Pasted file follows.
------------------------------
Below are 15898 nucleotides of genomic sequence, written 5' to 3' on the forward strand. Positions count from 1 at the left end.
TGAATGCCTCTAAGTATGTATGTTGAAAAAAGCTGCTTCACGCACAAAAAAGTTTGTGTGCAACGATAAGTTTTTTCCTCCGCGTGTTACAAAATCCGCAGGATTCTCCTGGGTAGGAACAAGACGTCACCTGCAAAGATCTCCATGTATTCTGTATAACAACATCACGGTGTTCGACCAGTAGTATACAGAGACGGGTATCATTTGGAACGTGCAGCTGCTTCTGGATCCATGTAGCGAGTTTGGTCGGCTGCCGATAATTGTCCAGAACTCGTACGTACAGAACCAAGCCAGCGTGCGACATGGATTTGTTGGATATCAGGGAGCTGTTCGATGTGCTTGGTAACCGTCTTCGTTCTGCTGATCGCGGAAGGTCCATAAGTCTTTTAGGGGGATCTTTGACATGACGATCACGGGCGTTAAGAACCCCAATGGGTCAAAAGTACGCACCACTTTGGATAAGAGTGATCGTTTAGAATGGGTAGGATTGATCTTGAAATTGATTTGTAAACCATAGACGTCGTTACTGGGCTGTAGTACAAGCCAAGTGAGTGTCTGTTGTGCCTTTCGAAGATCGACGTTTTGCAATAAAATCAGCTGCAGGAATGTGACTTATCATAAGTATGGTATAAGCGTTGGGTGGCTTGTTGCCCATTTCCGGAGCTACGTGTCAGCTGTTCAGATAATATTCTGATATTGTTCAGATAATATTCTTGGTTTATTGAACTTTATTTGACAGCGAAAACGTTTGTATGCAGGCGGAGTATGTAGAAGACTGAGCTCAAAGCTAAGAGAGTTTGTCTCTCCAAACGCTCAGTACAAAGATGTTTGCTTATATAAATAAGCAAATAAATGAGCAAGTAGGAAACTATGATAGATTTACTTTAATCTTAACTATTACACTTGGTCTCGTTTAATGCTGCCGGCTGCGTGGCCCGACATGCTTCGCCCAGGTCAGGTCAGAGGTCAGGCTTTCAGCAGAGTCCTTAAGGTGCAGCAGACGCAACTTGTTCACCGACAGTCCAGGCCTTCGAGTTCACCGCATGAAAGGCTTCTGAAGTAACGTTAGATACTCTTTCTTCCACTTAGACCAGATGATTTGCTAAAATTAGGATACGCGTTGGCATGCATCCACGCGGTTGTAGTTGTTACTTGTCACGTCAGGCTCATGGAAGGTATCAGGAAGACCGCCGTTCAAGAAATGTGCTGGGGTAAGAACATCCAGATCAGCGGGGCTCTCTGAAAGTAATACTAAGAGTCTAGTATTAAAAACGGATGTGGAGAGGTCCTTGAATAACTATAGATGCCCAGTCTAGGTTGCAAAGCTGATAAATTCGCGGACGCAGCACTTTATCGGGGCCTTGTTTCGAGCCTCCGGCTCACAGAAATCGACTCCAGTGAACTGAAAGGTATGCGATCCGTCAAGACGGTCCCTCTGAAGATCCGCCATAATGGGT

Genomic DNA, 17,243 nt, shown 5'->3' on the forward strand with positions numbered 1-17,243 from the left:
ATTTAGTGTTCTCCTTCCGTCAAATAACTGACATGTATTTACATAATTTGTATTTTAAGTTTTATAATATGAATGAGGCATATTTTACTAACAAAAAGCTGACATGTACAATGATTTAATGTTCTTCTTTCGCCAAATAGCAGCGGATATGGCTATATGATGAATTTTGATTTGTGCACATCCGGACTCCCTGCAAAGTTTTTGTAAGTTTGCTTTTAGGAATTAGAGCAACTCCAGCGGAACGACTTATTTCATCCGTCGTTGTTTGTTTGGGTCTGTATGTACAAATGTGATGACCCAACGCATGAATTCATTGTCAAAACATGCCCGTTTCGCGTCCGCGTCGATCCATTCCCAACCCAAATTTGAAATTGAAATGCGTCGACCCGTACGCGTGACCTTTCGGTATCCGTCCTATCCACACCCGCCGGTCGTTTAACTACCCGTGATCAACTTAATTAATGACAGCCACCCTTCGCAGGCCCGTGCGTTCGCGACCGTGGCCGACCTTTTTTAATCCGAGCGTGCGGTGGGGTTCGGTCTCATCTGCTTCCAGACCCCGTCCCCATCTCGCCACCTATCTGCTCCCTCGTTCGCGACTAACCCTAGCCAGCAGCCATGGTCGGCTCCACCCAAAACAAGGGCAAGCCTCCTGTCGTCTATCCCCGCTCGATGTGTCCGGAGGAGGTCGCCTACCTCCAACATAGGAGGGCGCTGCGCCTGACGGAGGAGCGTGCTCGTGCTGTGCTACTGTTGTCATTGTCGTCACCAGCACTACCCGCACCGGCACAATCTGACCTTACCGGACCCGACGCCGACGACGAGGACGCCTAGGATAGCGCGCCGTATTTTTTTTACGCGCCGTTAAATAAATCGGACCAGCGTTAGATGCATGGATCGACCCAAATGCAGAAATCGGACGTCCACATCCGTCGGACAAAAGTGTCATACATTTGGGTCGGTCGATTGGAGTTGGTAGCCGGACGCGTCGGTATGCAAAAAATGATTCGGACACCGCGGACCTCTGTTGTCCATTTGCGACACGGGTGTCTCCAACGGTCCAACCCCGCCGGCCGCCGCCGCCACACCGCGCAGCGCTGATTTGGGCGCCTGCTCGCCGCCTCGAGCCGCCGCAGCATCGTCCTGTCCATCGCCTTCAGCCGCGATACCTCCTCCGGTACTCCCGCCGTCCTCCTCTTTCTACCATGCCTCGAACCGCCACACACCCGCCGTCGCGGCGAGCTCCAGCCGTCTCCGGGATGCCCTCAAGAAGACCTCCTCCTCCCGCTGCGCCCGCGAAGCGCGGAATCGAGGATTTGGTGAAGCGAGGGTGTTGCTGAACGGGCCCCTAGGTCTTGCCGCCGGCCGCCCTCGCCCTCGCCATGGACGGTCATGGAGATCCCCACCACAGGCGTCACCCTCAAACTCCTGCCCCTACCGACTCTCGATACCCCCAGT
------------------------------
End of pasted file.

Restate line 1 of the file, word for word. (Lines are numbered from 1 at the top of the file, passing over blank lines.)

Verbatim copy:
Below are 15898 nucleotides of genomic sequence, written 5' to 3' on the forward strand. Positions count from 1 at the left end.